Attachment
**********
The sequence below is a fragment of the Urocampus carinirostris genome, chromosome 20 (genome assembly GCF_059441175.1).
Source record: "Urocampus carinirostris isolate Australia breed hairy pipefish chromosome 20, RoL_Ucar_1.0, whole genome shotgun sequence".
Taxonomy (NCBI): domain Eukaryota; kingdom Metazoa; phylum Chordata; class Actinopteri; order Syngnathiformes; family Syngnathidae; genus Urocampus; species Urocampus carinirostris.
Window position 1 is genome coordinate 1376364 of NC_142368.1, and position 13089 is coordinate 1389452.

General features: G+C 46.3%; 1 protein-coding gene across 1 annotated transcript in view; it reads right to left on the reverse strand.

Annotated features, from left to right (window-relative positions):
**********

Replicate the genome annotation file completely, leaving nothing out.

The sequence below is a fragment of the Urocampus carinirostris genome, chromosome 20 (genome assembly GCF_059441175.1).
Source record: "Urocampus carinirostris isolate Australia breed hairy pipefish chromosome 20, RoL_Ucar_1.0, whole genome shotgun sequence".
Taxonomy (NCBI): domain Eukaryota; kingdom Metazoa; phylum Chordata; class Actinopteri; order Syngnathiformes; family Syngnathidae; genus Urocampus; species Urocampus carinirostris.
Window position 1 is genome coordinate 1376364 of NC_142368.1, and position 13089 is coordinate 1389452.

General features: G+C 46.3%; 1 protein-coding gene across 1 annotated transcript in view; it reads right to left on the reverse strand.

Annotated features, from left to right (window-relative positions):